There is no doubt that a sailor on board a ship like Constitution lived a hard life. His daily duties put his life and limbs in jeopardy. Constantly exposed to variable weather, to heat and cold, his good health was often sacrificed for the good of the ship and his shipmates.
Luckily, the U.S. Navy made provision in its laws and customs to take care of sick and hurt sailors. The accommodations for the sick on board a sailing warship might seem crude, if not downright cruel, to us today, but access to free medical care administered by a trained doctor was a perk few laboring men on shore could have enjoyed.
Mild indisposition was not enough to excuse a sailor from duty, but severe sickness, disease, and injuries often earned him a stay in the ship’s infirmary. Called the “sick bay,” or “sick berth,” the ship’s hospital was a place where the sick could be nursed back to health, isolated from the rest of the crew. Herman Melville, in his novel White Jacket, describes the sick bay on board the fictional frigate Neversink:
“The sick-bay is that part of a man-of-war where the invalid seamen are placed; in many respects it answers to a public hospital ashore. As with most frigates, the sick-bay of the Neversink was on the berth-deck—the third deck from above. It was in the extreme forward part of that deck, embracing the triangular area in the bows of the ship. It was, therefore, a subterranean vault, into which scarce a ray of heaven’s glad light ever penetrated, even at noon.”1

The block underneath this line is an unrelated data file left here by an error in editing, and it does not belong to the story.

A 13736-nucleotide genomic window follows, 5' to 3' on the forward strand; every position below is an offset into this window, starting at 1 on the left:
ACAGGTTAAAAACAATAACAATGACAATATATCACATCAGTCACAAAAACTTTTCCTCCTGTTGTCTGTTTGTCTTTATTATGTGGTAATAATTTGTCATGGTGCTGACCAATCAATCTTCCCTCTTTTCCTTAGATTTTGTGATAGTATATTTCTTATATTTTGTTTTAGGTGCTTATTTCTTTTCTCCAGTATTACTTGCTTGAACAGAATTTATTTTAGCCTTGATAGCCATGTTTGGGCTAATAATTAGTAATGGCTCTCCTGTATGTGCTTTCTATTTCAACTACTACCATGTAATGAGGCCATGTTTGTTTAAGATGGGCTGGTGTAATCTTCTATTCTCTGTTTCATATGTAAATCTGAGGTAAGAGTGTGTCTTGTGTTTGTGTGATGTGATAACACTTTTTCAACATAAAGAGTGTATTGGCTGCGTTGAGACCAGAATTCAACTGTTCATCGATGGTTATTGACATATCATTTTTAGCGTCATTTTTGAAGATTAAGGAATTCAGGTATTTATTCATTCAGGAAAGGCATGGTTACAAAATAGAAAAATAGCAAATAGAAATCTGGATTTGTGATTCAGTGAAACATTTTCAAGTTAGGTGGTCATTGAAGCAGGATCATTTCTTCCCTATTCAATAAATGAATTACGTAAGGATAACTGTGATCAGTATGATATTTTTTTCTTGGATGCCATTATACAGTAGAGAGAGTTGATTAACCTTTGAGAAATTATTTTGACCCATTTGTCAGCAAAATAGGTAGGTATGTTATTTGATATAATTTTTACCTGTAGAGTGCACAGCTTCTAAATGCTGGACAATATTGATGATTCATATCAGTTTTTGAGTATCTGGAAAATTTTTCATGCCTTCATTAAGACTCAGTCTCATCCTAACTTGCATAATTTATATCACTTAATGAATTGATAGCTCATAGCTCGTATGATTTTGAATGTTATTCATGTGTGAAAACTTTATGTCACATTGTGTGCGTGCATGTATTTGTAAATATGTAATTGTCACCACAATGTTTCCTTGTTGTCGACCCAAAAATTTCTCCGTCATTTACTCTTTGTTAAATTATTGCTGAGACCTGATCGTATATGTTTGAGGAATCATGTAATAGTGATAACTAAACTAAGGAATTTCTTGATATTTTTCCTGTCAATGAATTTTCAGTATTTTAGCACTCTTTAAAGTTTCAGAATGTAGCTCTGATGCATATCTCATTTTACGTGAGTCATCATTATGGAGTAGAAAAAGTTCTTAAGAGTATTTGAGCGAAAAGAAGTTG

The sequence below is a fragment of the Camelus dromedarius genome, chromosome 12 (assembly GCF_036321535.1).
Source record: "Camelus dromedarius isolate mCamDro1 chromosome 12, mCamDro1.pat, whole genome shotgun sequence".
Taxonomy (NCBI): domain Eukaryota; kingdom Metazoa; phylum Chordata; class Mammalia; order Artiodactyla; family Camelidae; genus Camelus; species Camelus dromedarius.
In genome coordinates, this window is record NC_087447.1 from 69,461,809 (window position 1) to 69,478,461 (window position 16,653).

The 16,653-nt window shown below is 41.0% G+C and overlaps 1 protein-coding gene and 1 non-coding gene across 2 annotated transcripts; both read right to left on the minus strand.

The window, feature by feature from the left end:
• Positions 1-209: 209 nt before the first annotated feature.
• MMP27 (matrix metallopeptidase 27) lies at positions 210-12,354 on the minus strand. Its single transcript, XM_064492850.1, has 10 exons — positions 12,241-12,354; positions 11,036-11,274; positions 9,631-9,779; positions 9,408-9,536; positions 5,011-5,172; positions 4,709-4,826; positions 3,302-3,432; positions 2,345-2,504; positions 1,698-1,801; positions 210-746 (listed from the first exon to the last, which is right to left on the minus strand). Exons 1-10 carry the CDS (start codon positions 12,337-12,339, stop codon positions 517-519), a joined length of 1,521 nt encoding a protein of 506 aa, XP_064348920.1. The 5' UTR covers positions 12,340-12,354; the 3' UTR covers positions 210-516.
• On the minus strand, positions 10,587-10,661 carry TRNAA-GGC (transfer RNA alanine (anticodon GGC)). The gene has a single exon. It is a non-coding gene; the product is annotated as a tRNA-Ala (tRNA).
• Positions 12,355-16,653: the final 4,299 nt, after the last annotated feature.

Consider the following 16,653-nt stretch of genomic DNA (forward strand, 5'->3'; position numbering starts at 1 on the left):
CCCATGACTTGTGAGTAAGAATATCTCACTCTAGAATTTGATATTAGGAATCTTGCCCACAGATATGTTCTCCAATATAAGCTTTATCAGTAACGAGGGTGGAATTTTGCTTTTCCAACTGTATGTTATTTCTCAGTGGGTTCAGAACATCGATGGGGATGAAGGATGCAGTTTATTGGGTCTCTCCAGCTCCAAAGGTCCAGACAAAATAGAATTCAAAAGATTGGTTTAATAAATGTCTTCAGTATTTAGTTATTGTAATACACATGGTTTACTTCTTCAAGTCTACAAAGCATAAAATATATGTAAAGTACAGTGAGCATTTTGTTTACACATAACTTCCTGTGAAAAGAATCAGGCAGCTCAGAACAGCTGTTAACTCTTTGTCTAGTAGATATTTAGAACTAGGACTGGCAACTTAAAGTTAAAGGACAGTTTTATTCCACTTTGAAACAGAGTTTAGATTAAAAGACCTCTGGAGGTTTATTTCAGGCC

Melville drew on his experiences sailing on board the USS United States in the 1840s. This is an important detail, because by that date, the location of the sick bay had been firmly established. Crammed into the bow of the ship on the berth deck, the sick bay was removed from the hustle and bustle of the gun deck and the periodic tumult that came to the berth deck when the watches changed. And yet, as we dig deeper into the details of life on board American warships at the beginning of the 19th century, it seems the location of the sick bay, and its usefulness as a place of recuperation for the sick, was in flux.
The first indication that the sick bay was perhaps not always placed in the bow comes from naval doctor William P.C. Barton in 1814. Barton was deeply concerned about the quality of the air that patients were exposed to. He wrote:
“The sick-bay in double-decked vessels, is usually placed amidships, and is separated from the other part of the berth-deck only by means of a tarpaulin, or canvass curtain, and sometimes not even by these.